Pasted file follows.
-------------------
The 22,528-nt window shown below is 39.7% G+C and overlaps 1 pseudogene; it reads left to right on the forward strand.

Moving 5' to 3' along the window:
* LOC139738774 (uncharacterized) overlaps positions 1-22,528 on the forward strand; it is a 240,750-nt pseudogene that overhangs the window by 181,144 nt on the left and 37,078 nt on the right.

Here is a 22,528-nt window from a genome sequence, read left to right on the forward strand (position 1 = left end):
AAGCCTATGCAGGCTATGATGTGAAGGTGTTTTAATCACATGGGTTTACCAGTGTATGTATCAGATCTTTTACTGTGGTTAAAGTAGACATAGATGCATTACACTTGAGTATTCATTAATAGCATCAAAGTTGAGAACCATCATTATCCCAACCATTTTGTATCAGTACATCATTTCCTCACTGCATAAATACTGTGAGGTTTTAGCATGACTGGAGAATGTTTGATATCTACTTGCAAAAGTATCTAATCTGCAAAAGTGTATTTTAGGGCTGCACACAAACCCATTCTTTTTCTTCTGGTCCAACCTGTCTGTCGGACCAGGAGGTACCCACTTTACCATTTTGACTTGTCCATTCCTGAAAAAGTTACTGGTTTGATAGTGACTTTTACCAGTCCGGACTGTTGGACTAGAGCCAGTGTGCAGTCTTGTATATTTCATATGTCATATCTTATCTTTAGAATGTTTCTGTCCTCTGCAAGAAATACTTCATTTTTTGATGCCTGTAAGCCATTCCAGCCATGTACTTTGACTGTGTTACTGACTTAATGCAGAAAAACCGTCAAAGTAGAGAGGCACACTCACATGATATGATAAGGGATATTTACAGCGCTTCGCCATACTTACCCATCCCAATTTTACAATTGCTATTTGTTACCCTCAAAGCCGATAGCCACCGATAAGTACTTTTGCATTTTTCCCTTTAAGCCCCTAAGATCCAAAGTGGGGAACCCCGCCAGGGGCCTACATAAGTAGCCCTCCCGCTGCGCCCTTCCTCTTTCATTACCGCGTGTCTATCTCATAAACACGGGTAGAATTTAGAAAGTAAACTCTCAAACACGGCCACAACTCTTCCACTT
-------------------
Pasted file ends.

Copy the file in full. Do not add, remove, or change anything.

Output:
The 22,528-nt window shown below is 39.7% G+C and overlaps 1 pseudogene; it reads left to right on the forward strand.

Moving 5' to 3' along the window:
* LOC139738774 (uncharacterized) overlaps positions 1-22,528 on the forward strand; it is a 240,750-nt pseudogene that overhangs the window by 181,144 nt on the left and 37,078 nt on the right.

Here is a 22,528-nt window from a genome sequence, read left to right on the forward strand (position 1 = left end):
AAGCCTATGCAGGCTATGATGTGAAGGTGTTTTAATCACATGGGTTTACCAGTGTATGTATCAGATCTTTTACTGTGGTTAAAGTAGACATAGATGCATTACACTTGAGTATTCATTAATAGCATCAAAGTTGAGAACCATCATTATCCCAACCATTTTGTATCAGTACATCATTTCCTCACTGCATAAATACTGTGAGGTTTTAGCATGACTGGAGAATGTTTGATATCTACTTGCAAAAGTATCTAATCTGCAAAAGTGTATTTTAGGGCTGCACACAAACCCATTCTTTTTCTTCTGGTCCAACCTGTCTGTCGGACCAGGAGGTACCCACTTTACCATTTTGACTTGTCCATTCCTGAAAAAGTTACTGGTTTGATAGTGACTTTTACCAGTCCGGACTGTTGGACTAGAGCCAGTGTGCAGTCTTGTATATTTCATATGTCATATCTTATCTTTAGAATGTTTCTGTCCTCTGCAAGAAATACTTCATTTTTTGATGCCTGTAAGCCATTCCAGCCATGTACTTTGACTGTGTTACTGACTTAATGCAGAAAAACCGTCAAAGTAGAGAGGCACACTCACATGATATGATAAGGGATATTTACAGCGCTTCGCCATACTTACCCATCCCAATTTTACAATTGCTATTTGTTACCCTCAAAGCCGATAGCCACCGATAAGTACTTTTGCATTTTTCCCTTTAAGCCCCTAAGATCCAAAGTGGGGAACCCCGCCAGGGGCCTACATAAGTAGCCCTCCCGCTGCGCCCTTCCTCTTTCATTACCGCGTGTCTATCTCATAAACACGGGTAGAATTTAGAAAGTAAACTCTCAAACACGGCCACAACTCTTCCACTT